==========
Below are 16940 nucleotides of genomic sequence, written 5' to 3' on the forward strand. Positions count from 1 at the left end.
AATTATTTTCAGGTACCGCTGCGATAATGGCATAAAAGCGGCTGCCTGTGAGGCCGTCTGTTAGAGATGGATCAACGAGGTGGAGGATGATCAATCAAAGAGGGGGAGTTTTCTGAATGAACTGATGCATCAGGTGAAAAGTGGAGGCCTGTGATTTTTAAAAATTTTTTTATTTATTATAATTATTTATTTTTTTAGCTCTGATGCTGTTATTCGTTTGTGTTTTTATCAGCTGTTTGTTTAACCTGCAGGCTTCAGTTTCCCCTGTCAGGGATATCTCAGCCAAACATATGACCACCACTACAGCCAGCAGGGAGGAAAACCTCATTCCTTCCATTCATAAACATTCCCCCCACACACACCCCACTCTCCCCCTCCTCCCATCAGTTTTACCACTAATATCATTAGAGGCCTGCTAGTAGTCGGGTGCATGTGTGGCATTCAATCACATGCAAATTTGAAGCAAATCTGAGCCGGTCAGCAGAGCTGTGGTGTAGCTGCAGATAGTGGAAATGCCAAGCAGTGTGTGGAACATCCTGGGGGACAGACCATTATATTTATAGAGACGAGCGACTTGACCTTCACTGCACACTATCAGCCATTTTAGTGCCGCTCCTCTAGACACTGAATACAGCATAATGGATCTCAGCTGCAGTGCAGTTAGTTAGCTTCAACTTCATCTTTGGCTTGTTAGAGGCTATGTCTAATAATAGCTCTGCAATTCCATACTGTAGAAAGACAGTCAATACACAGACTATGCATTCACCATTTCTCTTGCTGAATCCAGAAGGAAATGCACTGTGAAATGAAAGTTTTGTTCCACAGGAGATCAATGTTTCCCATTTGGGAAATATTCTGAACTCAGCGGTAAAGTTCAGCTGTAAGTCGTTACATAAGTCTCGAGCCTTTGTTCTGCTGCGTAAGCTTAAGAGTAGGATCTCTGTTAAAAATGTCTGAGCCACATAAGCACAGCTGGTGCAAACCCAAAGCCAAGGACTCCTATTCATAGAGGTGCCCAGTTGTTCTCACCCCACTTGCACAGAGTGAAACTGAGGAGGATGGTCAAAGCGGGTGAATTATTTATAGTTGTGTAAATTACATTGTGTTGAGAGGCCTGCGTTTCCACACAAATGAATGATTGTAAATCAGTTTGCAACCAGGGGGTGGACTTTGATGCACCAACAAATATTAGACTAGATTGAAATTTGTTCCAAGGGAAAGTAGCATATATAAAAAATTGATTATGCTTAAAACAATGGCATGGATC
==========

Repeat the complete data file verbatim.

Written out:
Below are 16940 nucleotides of genomic sequence, written 5' to 3' on the forward strand. Positions count from 1 at the left end.
AATTATTTTCAGGTACCGCTGCGATAATGGCATAAAAGCGGCTGCCTGTGAGGCCGTCTGTTAGAGATGGATCAACGAGGTGGAGGATGATCAATCAAAGAGGGGGAGTTTTCTGAATGAACTGATGCATCAGGTGAAAAGTGGAGGCCTGTGATTTTTAAAAATTTTTTTATTTATTATAATTATTTATTTTTTTAGCTCTGATGCTGTTATTCGTTTGTGTTTTTATCAGCTGTTTGTTTAACCTGCAGGCTTCAGTTTCCCCTGTCAGGGATATCTCAGCCAAACATATGACCACCACTACAGCCAGCAGGGAGGAAAACCTCATTCCTTCCATTCATAAACATTCCCCCCACACACACCCCACTCTCCCCCTCCTCCCATCAGTTTTACCACTAATATCATTAGAGGCCTGCTAGTAGTCGGGTGCATGTGTGGCATTCAATCACATGCAAATTTGAAGCAAATCTGAGCCGGTCAGCAGAGCTGTGGTGTAGCTGCAGATAGTGGAAATGCCAAGCAGTGTGTGGAACATCCTGGGGGACAGACCATTATATTTATAGAGACGAGCGACTTGACCTTCACTGCACACTATCAGCCATTTTAGTGCCGCTCCTCTAGACACTGAATACAGCATAATGGATCTCAGCTGCAGTGCAGTTAGTTAGCTTCAACTTCATCTTTGGCTTGTTAGAGGCTATGTCTAATAATAGCTCTGCAATTCCATACTGTAGAAAGACAGTCAATACACAGACTATGCATTCACCATTTCTCTTGCTGAATCCAGAAGGAAATGCACTGTGAAATGAAAGTTTTGTTCCACAGGAGATCAATGTTTCCCATTTGGGAAATATTCTGAACTCAGCGGTAAAGTTCAGCTGTAAGTCGTTACATAAGTCTCGAGCCTTTGTTCTGCTGCGTAAGCTTAAGAGTAGGATCTCTGTTAAAAATGTCTGAGCCACATAAGCACAGCTGGTGCAAACCCAAAGCCAAGGACTCCTATTCATAGAGGTGCCCAGTTGTTCTCACCCCACTTGCACAGAGTGAAACTGAGGAGGATGGTCAAAGCGGGTGAATTATTTATAGTTGTGTAAATTACATTGTGTTGAGAGGCCTGCGTTTCCACACAAATGAATGATTGTAAATCAGTTTGCAACCAGGGGGTGGACTTTGATGCACCAACAAATATTAGACTAGATTGAAATTTGTTCCAAGGGAAAGTAGCATATATAAAAAATTGATTATGCTTAAAACAATGGCATGGATC